Reggae music is not a competition. It is rather a mission to promote peace, love and unity as was demonstrated by the Black Missionaries and The Wailing Brothers at Squirrels Park in Mzuzu on Sunday night.
It was the first time the groups performed together since guitarist Takudziwani Chokani and drummer Paul Chokani left the Black Missionaries last November to revive The Wailing Brothers.
The performance was organised by Mzuzu-based music promoter Keliophas Tobias who owns Squirrels Park.
Patrons might have been expecting the bands to outshine each other given what was said after their separation, but they preached love and unity.
And towards the end of the show, Taku and Paul reunited with their former band to perform three songs, among them Yang’ana Nkhope.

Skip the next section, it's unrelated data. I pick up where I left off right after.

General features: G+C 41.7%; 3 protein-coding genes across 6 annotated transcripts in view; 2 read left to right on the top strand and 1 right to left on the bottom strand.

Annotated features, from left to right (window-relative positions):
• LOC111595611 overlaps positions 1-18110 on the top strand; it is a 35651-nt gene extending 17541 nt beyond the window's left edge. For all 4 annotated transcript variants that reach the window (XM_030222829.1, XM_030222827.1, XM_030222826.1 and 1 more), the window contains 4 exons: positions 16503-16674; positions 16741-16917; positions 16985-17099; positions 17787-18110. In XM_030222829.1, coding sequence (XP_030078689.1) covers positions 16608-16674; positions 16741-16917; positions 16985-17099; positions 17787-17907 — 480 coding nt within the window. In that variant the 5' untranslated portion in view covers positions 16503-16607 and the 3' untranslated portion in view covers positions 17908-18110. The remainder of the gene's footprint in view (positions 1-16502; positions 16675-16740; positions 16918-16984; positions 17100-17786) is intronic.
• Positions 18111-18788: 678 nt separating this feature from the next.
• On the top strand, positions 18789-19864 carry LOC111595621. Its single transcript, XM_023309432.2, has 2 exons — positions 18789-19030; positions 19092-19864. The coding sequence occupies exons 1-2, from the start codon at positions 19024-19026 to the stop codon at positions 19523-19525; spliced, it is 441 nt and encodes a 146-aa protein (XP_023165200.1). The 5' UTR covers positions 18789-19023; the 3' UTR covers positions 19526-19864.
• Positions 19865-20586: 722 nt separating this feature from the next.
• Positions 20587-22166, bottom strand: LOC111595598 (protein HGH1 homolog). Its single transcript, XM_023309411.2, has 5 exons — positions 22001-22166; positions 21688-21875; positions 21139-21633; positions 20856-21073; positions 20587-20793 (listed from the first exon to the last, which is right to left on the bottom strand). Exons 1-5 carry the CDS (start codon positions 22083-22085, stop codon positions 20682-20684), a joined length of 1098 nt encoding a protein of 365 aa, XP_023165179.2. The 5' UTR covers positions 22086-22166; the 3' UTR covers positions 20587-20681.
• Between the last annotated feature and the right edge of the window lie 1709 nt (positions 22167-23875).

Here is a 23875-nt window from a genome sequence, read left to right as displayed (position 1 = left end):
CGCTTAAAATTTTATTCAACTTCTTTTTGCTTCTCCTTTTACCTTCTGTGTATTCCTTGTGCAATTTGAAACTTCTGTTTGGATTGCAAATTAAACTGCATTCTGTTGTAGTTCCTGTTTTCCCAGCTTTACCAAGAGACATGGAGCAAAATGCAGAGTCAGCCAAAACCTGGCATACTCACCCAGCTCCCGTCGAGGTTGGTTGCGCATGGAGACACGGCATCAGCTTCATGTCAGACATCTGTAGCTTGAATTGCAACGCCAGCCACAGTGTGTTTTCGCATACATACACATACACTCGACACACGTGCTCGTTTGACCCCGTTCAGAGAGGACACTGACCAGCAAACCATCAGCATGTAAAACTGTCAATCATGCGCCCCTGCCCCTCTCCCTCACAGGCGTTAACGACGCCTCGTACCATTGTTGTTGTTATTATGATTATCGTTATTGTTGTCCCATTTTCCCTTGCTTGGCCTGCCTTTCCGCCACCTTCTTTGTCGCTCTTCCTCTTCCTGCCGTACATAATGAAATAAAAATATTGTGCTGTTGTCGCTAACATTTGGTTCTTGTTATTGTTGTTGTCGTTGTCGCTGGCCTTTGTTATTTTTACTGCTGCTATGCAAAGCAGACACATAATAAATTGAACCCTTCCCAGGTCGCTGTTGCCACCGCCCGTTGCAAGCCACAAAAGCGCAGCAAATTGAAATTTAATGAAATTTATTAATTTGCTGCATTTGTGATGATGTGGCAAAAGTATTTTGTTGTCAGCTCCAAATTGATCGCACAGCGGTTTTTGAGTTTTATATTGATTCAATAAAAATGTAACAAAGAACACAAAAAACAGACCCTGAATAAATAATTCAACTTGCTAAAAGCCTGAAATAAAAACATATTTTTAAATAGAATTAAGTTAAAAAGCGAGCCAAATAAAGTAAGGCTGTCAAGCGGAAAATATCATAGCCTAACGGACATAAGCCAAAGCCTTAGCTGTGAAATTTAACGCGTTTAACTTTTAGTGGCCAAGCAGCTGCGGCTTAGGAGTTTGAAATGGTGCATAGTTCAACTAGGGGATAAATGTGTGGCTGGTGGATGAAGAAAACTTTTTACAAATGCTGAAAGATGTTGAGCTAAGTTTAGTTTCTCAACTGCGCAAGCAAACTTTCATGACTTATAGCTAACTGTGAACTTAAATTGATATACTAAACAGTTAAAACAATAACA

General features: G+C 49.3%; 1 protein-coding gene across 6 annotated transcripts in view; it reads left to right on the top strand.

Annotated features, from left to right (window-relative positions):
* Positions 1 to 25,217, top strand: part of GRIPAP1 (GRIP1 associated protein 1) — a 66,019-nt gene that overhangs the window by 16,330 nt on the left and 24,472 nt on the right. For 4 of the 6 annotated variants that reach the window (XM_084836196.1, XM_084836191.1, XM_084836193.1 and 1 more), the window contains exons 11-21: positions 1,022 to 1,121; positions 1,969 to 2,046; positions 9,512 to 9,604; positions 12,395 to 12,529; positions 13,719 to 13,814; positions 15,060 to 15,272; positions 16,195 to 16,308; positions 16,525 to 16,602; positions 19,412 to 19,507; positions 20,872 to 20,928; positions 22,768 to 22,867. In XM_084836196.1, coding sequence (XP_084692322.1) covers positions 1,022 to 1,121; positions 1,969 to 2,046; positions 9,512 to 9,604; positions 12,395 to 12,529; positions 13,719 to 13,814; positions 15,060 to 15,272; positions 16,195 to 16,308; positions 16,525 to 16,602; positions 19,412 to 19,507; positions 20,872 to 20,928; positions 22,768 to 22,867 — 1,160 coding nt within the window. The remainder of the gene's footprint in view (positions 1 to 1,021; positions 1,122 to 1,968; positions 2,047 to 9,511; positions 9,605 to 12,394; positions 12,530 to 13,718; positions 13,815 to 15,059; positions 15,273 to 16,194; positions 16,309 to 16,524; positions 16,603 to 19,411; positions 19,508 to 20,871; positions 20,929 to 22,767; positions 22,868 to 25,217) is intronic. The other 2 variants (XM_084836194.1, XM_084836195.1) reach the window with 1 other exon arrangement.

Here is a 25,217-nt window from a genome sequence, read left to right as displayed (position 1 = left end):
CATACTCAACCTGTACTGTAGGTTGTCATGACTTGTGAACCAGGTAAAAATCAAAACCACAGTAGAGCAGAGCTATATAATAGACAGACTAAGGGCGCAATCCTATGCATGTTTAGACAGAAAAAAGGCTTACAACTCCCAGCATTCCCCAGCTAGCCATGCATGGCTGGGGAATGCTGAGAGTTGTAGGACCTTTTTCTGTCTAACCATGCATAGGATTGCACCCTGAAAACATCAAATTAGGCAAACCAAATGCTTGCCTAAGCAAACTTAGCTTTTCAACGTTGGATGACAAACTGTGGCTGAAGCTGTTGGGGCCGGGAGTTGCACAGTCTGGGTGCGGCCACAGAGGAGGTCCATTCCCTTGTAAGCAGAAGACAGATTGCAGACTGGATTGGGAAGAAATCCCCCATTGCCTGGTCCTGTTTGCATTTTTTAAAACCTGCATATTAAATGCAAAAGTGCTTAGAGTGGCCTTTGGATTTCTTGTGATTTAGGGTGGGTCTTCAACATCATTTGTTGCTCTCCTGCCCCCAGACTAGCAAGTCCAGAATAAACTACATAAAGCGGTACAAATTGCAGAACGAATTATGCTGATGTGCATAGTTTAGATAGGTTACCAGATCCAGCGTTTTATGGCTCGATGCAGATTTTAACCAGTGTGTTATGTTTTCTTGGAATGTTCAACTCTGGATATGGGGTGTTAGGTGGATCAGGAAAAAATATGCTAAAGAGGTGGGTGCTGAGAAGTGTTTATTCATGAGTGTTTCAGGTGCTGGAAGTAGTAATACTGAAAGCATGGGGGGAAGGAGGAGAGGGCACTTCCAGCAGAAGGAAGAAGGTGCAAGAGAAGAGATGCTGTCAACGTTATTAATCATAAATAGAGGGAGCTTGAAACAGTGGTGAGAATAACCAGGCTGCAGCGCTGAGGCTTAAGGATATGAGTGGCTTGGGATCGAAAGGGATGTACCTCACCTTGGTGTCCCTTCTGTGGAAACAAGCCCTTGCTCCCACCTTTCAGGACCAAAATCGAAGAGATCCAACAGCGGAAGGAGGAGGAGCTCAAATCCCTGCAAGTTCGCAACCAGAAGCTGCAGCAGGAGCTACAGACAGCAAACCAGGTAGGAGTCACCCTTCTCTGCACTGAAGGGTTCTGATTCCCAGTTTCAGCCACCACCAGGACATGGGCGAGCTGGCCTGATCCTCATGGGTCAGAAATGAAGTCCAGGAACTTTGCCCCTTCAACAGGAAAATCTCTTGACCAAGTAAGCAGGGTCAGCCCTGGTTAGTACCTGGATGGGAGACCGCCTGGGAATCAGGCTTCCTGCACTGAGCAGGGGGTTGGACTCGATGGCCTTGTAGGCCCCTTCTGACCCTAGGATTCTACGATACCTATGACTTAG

Musician Anthony Makondetsa also returned to the city after missing a number of shows due to sickness.
The Mu Yuda hit-maker was not in his usual self as he lacked the energy he is known for and his voice was not impressive. He apologised to the fans, saying flu had taken the better of him.
The show was highly patronised despite being pegged at K4 000, higher than the K2 500 which patrons pay for the most expensive show in the city.
Black Missionaries leader Anjiru Fumulani said the performance—which was interrupted by a power cut—proved wrong those who thought there is enmity between the Blacks and The Wailing Brothers.
“People think that we are enemies. We are a family. We chat and do several things together. That has been proved tonight through this performance. We need to promote messages of love rather than encouraging hatred. There is no benefit in holding grudges against one another,” he said.
The Wailing Brothers leader Taku said music is not a competition, but a mission to unite people of different races and ethnic groups. n